Another reason for studying structural greed is that the ecological crisis has raised awareness that the Earth's resources and its capacity for absorbing waste are limited. The global population's consumption has already exceeded the planet's regenerative limits by more than 20 percent, warranting radical cuts in greenhouse gas emissions and overall consumption, especially by rich nations, who have used more than their fair share of the global atmospheric and other ecological commons. Konrad Raiser, citing De Lange and Goudswaard, writes that, "Only by defining the upper limits of consumption and thus of income for the rich can the real needs of the poor be satisfied and the impact of the economy on the environment be brought under control."

The 2003 study project on "Christianity, Poverty and Wealth", sponsored by the Association of WCC-related Development Organizations in Europe, raised fundamental questions in this area including how to develop wealth or greed lines to stand in counterpart to poverty lines. In response to these challenges, the WCC convened the Greed Line Study Group, which has met twice and posed the following questions:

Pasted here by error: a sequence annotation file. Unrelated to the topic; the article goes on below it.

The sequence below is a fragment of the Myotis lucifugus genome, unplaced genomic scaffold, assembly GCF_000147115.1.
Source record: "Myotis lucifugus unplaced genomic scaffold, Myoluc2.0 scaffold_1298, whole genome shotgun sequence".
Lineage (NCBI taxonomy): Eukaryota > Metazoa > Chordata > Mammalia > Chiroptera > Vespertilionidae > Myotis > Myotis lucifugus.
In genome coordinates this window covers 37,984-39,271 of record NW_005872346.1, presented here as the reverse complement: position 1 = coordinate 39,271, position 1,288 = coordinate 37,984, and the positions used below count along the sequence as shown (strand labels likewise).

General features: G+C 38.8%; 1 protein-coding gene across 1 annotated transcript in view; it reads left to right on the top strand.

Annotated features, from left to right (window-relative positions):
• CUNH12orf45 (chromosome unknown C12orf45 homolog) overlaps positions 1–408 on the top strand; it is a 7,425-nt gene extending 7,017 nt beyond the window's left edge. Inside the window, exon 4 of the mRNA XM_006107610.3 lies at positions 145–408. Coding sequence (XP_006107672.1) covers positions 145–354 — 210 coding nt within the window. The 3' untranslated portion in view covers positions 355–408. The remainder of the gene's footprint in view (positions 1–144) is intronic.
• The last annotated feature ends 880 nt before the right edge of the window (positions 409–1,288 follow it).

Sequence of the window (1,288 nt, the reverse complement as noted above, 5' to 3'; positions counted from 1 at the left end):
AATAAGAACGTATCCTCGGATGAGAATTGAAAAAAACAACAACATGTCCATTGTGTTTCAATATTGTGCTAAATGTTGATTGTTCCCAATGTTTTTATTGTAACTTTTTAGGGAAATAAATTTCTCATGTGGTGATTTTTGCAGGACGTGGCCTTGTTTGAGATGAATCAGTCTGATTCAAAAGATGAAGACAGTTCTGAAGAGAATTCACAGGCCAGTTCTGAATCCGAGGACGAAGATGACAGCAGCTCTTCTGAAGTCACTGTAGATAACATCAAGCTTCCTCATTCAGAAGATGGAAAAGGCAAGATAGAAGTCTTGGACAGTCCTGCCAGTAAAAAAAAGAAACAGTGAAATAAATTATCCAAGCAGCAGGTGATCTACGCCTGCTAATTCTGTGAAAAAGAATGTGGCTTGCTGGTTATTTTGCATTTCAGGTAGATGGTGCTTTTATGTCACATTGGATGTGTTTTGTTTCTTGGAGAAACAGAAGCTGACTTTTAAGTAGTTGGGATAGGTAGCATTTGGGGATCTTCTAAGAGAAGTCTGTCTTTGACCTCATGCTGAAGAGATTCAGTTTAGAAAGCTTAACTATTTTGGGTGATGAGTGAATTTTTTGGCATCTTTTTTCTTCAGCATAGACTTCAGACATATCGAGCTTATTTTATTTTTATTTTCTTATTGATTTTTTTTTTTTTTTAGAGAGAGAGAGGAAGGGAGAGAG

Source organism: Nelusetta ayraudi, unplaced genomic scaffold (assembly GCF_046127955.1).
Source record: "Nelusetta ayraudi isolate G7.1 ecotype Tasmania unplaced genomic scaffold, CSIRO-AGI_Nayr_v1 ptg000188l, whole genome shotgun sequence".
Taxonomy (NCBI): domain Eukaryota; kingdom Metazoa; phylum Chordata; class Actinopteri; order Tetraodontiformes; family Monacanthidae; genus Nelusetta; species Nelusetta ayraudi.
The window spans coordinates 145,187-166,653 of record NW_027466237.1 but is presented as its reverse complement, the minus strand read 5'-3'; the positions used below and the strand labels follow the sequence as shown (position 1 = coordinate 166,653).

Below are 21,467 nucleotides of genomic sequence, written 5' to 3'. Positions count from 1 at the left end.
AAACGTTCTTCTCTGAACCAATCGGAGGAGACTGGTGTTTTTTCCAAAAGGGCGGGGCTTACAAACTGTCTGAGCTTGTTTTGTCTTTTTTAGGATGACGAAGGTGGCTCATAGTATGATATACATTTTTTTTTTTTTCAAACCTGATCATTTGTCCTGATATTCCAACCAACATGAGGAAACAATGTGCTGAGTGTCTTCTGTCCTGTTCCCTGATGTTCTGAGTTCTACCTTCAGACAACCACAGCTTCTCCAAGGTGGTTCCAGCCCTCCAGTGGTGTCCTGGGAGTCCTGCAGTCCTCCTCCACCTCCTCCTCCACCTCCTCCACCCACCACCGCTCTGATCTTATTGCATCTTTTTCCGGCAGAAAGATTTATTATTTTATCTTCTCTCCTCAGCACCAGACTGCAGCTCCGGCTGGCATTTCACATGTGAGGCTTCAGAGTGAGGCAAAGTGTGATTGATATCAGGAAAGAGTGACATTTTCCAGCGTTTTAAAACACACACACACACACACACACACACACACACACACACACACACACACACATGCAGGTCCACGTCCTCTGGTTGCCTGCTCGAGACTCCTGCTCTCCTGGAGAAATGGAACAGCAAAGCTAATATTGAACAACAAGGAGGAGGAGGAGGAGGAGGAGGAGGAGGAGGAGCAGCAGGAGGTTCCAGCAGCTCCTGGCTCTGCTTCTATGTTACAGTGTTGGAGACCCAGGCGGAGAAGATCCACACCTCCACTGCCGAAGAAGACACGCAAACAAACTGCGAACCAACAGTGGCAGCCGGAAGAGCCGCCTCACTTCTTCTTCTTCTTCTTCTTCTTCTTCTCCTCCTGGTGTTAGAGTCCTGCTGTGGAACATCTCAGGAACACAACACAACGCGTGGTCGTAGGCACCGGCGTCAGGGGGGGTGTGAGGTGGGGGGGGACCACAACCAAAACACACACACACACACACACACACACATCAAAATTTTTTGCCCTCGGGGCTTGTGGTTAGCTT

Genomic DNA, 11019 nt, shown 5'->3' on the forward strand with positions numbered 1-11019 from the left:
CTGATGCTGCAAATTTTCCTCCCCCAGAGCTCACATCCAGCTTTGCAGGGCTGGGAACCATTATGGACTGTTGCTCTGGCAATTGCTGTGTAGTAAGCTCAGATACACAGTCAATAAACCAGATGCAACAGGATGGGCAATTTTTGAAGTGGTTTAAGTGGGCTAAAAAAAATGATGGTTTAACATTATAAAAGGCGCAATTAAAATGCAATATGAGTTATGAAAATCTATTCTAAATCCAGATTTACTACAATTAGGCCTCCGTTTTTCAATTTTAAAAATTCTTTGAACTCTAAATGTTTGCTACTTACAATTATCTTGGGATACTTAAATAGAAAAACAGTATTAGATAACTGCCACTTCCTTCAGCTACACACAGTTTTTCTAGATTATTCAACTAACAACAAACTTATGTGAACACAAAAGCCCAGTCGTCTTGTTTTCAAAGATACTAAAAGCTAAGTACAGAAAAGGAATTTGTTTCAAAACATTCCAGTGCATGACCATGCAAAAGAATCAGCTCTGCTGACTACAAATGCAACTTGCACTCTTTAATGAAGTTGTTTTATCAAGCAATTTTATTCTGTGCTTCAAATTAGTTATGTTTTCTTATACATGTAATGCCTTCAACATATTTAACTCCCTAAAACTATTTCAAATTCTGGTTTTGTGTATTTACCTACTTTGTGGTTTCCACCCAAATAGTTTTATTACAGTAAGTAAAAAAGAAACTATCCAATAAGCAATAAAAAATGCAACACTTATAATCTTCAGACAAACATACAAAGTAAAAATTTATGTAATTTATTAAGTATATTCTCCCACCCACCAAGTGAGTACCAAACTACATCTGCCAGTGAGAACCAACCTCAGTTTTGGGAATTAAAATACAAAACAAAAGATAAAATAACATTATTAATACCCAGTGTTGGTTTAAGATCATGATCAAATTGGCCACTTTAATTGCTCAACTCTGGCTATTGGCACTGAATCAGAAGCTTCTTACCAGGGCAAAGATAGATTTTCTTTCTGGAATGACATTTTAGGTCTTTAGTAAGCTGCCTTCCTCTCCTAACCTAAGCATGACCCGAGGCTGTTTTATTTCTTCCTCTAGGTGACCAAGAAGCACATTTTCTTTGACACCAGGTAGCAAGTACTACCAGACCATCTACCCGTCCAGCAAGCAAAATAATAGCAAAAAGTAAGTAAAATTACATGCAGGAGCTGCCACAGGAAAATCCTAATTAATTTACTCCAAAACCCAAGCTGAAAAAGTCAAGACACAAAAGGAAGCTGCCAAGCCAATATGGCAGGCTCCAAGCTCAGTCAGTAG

Can excessive wealth be defined as concretely
 as we sometimes define poverty? Is there a
 wealth line above which no one should rise
 just as there is a poverty below which no one
 should be allowed to fall? Can we speak of
 "relative wealth" in the way we speak of
 "relative poverty" so focusing once again on
 the unacceptable disparities within communities
 and countries, rich or poor, as well as
 between them? What might be the indicators
 of excessive wealth to stand alongside poverty
 indicators?


This issue of Ecumenical Review makes available to readers the first contributions of study group members on the issue of greed. You will note that the views of the group members are varied. The subject is approached from economic, theological, sociological, ecological and ethical perspectives. There are attempts to define greed and structural greed. Readers will note the marked differences between greed and self-interest and desire. The article by Michael H. Taylor offers ideas on this aspect. Edward Dommen rescues John Calvin's views from their usual portrayal, and Lucas Andrianos and Carlos Larrea highlight attempts to calculate greed, wealth line and greed lines.

Will the study help to change the current problems we are dealing with? The mantra that "greed is good" and the notion that unlimited wealth accumulation brings happiness have, in recent decades, become familiar and popular. While greed has of course existed since time immemorial, there is arguably more tolerance, even approval, of it in present days. More critically, greed appears to have become officially sanctioned and entrenched in our economic systems--the intrinsic goals of which are to grow limitlessly, to generate the highest possible returns in the shortest timeframe and to maximise utility or pleasure from the consumption of material goods.